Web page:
On the other hand, the Shariah Advisory Council (SAC) decided during its tenth and eleventh meetings, while examining crude palm oil futures, they stated that speculating is acceptable under Shariah rules. Multiple arguments have been made in justification of the speculation's legality. According to SAC, speculation and gambling are considered to be identical in practice. As such, we do hear, for example, the exhortation not to treat the share market as a casino. This perception arises because, like gamblers, speculators join the market merely on the basis of luck. The stock market, on the other hand, is not a platform to gamble. It is a platform where shareholders can trade their stock to other investors in order to acquire liquidity. The way investors join and exit the market, as well as their motivations, determine whether it is gambling or not. As a result, it may be stated that the baseline of speculation under the Shariah rule is based on the investors' intention or behavior. The decisions should not be dependent on uncertainty or excessive risk, but rather on fundamental analysis and the objective of making a fair profit from the market.
In conclusion, Shariah compliance and conventional investment are different because they need to fulfill many requirements as stated above, and several more. Shariah-compliant funds are investment tools that follow the concepts of Shariah and the Muslim religion's fundamental principles. It is considered to be a kind of socially responsible investing. It is critical for any Muslim investor to ensure that his or her earnings are Shariah-compliant. Shariah compliance also covers income acquired through various investments, in addition to wages and money acquired from the business.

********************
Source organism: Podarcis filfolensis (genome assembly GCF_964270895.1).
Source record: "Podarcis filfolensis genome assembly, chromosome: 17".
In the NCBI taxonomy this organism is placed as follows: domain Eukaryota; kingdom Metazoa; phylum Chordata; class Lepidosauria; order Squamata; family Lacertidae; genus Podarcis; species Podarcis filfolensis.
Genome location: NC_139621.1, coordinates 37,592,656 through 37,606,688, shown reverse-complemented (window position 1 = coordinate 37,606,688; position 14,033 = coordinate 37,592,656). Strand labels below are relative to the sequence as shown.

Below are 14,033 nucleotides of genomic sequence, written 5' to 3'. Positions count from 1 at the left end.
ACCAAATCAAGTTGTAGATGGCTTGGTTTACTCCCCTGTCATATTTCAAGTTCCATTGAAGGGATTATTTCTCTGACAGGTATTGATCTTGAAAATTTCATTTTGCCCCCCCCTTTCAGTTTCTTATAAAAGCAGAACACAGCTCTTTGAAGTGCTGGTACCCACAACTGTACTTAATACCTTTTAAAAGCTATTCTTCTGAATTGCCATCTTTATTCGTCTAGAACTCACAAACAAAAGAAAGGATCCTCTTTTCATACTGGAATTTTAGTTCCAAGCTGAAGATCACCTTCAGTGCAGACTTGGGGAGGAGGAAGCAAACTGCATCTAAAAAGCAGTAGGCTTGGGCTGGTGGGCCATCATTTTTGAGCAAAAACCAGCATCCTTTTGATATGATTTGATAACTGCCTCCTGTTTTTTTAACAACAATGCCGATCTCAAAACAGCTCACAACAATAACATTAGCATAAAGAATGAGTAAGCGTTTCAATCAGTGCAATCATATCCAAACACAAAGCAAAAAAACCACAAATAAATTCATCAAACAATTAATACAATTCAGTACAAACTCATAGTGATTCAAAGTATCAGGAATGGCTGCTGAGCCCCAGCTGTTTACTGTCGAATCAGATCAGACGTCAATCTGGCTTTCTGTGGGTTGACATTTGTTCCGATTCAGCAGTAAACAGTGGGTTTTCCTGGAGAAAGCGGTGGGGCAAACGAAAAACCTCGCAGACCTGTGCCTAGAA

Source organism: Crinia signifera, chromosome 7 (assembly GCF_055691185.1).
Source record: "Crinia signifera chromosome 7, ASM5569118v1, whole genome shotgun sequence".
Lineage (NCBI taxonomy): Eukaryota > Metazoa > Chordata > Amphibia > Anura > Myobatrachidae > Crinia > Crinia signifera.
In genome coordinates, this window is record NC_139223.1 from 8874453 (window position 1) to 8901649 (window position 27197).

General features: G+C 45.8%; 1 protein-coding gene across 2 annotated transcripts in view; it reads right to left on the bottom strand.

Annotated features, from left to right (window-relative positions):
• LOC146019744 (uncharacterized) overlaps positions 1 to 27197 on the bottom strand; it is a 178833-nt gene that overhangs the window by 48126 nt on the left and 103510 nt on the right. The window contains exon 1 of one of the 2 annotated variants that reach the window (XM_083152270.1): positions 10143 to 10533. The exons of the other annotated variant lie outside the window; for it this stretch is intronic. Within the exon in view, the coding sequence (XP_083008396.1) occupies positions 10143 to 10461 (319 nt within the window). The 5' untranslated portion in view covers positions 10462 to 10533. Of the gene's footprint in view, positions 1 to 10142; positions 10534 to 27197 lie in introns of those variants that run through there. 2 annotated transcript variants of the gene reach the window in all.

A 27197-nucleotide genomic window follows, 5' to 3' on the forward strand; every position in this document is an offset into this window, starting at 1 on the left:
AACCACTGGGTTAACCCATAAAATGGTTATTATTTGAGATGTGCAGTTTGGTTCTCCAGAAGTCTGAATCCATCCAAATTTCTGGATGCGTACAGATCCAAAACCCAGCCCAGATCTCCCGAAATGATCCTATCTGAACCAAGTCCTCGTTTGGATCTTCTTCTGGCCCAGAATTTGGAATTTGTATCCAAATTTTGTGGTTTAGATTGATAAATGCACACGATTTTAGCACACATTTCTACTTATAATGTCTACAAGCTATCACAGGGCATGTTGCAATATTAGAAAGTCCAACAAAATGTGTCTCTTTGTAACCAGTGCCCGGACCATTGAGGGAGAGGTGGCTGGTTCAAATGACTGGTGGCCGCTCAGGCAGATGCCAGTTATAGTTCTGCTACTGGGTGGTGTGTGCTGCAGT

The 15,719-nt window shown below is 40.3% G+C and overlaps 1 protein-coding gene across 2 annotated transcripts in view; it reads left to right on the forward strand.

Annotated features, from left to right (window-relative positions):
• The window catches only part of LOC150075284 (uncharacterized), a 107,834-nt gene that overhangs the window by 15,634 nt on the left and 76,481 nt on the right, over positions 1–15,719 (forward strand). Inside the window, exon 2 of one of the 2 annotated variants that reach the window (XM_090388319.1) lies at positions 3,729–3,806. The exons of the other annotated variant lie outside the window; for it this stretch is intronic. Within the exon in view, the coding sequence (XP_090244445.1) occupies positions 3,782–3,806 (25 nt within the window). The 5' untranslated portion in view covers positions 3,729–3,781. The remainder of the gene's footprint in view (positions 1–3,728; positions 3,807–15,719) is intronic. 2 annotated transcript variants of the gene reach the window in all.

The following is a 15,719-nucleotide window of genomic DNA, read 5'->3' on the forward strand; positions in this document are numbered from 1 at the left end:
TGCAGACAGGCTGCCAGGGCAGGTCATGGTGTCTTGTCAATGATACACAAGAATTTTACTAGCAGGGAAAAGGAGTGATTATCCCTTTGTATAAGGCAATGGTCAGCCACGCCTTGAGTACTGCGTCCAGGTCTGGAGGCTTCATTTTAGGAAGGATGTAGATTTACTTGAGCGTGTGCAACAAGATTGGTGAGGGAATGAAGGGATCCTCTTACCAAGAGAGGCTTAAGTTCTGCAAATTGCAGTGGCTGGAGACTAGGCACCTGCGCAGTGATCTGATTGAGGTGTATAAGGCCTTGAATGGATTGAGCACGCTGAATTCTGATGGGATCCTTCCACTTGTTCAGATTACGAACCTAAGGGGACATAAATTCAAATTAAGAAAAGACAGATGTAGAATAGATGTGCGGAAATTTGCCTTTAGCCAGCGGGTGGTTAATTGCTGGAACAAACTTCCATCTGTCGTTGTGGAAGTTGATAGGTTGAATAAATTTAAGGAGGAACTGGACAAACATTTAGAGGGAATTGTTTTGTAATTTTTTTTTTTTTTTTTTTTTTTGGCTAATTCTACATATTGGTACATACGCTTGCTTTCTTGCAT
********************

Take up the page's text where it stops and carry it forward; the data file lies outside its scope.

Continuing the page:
Ahmad, N.W., Ripain, N., Noor, N.H.N.M. 2014. Investment in Stock Market: A Review on Islamic Perspectives, E-proceedings of the Conference on Management and Muamalah (CoMM 2014), 26-27 May, Kolej Universiti Islam Antarabangsa Selangor (KUIS), Kajang, Malaysia.
Asutay, M. 2007. Growth and Current Evolution of the Islamic Financial Industry, International Workshop on Islamic Economics: Theoretical and Practical Perspectives in a Global Context. Takushoku University, Tokyo, Japan, 21 July.
Chapra, M. U. 1985. Towards a Just Monetary System, The Islamic Foundation: Licester.
Mufti Taqi Usmani, Principles of Shariah Governing Islamic Investment Funds, Retrieved 27th May 2021.
Osmani, N.M. & Abdullah, M. F. 2009. Towards An Islamic Stock Market: A review of Classical and Modern Literatures, International Review of Business Research Papers, 5(5), 121‐130.
Tag el-Din, S. and Hassan, M. K. 2007. “Islam and speculation in the stock exchange”, in Kabir Hassan, M. and Lewis, M. (Eds), Handbook of Islamic Banking, Chapter 15, Edward Elgar Publishing Company, London.
Ahmad Tarmizi Bin Abdul Rahman is a 3rd Year Student of Actuarial Science at the Universiti Sains Islam, Malaysia.